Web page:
Milton H. Greene Archives, Inc. v. Marilyn Monroe LLC, 692 F.3d 983 (9th Cir. 2012)

Limits on Right 
Does the law require the plaintiff or identity-holder to be a celebrity or have a commercially valuable identity? 

LIKELY NOT

There is no need to be a celebrity, but there is a dispute under California law about whether an living identity-holder must have a commercially valuable identity.  Some courts have held that the fact that a person’s identity has been used demonstrates commercial value, while others have held that there must be an independent value. This is not a requirement under the privacy-based tort. The post-mortem statute requires that the person have a “commercial value” at the time of death or because of the death, but does not require that the personality have exploited his identity during his lifetime.

Fraley v. Facebook, Inc., 830 F. Supp.2d 785 (N.D. Cal. 2011)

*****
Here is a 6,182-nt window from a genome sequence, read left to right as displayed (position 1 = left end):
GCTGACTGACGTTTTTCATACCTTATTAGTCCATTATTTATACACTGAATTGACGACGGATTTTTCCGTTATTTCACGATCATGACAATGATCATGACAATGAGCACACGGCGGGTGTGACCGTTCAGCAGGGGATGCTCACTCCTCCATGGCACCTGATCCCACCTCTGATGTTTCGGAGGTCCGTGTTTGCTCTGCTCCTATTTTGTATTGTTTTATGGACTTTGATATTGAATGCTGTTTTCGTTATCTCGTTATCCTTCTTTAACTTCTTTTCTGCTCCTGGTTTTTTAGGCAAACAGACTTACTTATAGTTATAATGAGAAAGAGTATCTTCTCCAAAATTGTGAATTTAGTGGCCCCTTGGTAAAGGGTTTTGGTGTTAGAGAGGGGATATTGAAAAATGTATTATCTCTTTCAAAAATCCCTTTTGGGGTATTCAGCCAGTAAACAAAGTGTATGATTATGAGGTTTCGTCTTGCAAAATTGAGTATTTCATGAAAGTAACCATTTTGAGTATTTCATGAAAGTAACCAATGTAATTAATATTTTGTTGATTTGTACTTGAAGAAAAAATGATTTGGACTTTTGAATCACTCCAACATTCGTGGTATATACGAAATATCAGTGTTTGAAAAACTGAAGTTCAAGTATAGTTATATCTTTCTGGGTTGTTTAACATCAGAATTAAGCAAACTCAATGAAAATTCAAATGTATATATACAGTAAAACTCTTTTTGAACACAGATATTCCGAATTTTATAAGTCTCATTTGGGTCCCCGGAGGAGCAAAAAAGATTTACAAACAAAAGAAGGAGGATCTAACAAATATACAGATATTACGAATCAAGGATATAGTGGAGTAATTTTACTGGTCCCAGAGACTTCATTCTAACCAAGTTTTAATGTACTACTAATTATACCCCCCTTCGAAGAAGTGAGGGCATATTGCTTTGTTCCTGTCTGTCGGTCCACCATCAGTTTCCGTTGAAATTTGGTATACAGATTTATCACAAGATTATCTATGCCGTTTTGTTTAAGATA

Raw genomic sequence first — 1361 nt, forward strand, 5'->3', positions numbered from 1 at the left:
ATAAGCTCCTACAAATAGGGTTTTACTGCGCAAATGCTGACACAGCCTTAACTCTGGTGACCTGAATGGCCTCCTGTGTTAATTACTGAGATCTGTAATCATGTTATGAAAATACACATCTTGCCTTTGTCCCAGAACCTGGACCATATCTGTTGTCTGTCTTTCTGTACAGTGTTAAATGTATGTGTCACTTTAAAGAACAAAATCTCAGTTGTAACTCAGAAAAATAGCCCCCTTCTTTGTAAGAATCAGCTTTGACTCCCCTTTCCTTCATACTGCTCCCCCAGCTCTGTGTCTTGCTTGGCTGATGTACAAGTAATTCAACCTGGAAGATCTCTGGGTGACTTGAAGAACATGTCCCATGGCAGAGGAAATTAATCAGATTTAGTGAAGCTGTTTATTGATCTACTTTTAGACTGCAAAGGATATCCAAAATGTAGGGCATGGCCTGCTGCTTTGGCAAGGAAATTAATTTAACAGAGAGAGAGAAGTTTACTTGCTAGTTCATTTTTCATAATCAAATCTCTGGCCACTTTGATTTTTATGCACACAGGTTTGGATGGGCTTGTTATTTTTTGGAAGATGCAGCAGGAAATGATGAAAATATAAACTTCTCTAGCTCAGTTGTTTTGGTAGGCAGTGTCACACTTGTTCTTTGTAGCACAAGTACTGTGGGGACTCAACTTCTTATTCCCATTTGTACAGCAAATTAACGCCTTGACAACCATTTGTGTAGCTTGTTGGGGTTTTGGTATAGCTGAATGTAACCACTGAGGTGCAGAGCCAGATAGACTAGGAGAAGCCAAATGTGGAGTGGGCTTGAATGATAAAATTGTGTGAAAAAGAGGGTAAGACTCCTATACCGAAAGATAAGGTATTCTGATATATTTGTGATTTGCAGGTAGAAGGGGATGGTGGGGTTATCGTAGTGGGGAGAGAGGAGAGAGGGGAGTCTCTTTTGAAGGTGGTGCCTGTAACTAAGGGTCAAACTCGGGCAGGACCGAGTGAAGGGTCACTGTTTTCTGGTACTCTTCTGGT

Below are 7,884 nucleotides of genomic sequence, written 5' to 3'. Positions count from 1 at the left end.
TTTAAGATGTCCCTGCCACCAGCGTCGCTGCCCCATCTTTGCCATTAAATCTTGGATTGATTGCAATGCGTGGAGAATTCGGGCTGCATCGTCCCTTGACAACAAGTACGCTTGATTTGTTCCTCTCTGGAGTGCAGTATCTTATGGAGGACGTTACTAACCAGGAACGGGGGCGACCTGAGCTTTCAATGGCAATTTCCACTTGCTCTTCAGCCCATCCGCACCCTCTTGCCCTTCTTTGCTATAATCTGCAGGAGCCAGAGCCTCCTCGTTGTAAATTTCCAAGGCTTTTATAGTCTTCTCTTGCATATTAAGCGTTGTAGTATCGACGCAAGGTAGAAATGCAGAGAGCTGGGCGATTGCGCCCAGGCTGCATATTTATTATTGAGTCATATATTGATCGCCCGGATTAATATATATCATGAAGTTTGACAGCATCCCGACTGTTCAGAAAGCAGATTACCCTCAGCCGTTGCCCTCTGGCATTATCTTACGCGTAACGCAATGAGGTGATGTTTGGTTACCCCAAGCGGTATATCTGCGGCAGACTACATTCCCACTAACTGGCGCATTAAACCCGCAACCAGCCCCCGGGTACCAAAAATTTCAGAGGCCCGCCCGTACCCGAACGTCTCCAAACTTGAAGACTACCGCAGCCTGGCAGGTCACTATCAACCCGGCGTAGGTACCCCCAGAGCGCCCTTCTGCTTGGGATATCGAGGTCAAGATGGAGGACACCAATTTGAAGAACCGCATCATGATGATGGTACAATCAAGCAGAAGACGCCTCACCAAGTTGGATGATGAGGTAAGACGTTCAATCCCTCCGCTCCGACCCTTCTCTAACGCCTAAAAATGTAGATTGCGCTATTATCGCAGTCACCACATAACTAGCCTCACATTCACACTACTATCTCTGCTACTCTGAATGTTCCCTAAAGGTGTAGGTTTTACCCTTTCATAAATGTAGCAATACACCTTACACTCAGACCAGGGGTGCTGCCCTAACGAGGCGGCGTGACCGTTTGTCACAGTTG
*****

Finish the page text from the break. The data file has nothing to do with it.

Cohen v. Facebook, Inc., 2011 WL 5117164 (N.D. Cal., Oct. 27, 2011)

Does the law protect persona?

YES and NO.

The statutory right of publicity is limited to name, voice, signature, photograph, or likeness, but the common law in California has been read more broadly by federal courts to include any uses that evoke a person’s identity. 

Wendt v. Host International , 125 F.3d 806 (9th Cir. 1997)

White v. Samsung, 971 F.2d 1395 (9th Cir. 1992)

Motschenbacher v. R.J. Reynolds Tobacco Co., 498 F.2d 821 (9th Cir. 1974)

Is Liability Limited to Uses on Commercial Advertising or Commercial Speech?

NO.

Courts applying California law have allowed right of publicity claims in the context of noncommercial speech, including political campaigns, video games, comic books, and t-shirts. 

Comedy III Prods. v. Saderup, 21 P.3d 797 (Cal. 2001)